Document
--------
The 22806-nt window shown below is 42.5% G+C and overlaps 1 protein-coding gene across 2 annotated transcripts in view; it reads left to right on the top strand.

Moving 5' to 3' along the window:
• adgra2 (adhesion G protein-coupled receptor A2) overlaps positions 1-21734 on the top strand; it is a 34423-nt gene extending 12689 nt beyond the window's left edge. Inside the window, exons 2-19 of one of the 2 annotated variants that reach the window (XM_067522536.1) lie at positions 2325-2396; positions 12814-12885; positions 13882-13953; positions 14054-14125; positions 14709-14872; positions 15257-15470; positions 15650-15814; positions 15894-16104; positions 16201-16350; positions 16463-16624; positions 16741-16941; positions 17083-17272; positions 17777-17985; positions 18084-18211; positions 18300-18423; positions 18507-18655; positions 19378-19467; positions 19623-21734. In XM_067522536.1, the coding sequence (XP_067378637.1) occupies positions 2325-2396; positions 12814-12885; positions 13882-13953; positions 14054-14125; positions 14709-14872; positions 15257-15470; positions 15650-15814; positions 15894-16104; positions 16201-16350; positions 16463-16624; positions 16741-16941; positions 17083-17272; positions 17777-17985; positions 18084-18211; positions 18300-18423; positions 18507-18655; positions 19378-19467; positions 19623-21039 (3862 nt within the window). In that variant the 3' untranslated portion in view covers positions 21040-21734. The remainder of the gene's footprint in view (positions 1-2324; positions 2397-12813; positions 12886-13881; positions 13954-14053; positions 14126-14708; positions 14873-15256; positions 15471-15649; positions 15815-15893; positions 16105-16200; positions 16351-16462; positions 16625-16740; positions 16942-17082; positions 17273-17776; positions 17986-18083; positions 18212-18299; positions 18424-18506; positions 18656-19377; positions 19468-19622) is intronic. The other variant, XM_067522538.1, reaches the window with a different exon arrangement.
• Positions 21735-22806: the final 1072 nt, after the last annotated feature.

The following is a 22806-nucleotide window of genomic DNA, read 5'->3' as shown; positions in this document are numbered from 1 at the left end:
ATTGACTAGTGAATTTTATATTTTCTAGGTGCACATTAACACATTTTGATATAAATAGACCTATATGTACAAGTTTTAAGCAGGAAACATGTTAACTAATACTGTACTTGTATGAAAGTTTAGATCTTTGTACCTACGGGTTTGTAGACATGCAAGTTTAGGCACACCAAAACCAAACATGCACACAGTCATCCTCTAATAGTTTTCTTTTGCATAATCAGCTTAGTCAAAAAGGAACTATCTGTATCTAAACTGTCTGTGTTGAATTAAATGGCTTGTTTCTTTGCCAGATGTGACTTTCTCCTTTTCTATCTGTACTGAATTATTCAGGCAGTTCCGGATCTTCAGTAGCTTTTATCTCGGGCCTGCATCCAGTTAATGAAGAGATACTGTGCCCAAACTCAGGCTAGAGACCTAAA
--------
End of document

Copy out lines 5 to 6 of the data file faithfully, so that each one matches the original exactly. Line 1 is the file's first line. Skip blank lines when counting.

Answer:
The following is a 22806-nucleotide window of genomic DNA, read 5'->3' as shown; positions in this document are numbered from 1 at the left end:
ATTGACTAGTGAATTTTATATTTTCTAGGTGCACATTAACACATTTTGATATAAATAGACCTATATGTACAAGTTTTAAGCAGGAAACATGTTAACTAATACTGTACTTGTATGAAAGTTTAGATCTTTGTACCTACGGGTTTGTAGACATGCAAGTTTAGGCACACCAAAACCAAACATGCACACAGTCATCCTCTAATAGTTTTCTTTTGCATAATCAGCTTAGTCAAAAAGGAACTATCTGTATCTAAACTGTCTGTGTTGAATTAAATGGCTTGTTTCTTTGCCAGATGTGACTTTCTCCTTTTCTATCTGTACTGAATTATTCAGGCAGTTCCGGATCTTCAGTAGCTTTTATCTCGGGCCTGCATCCAGTTAATGAAGAGATACTGTGCCCAAACTCAGGCTAGAGACCTAAA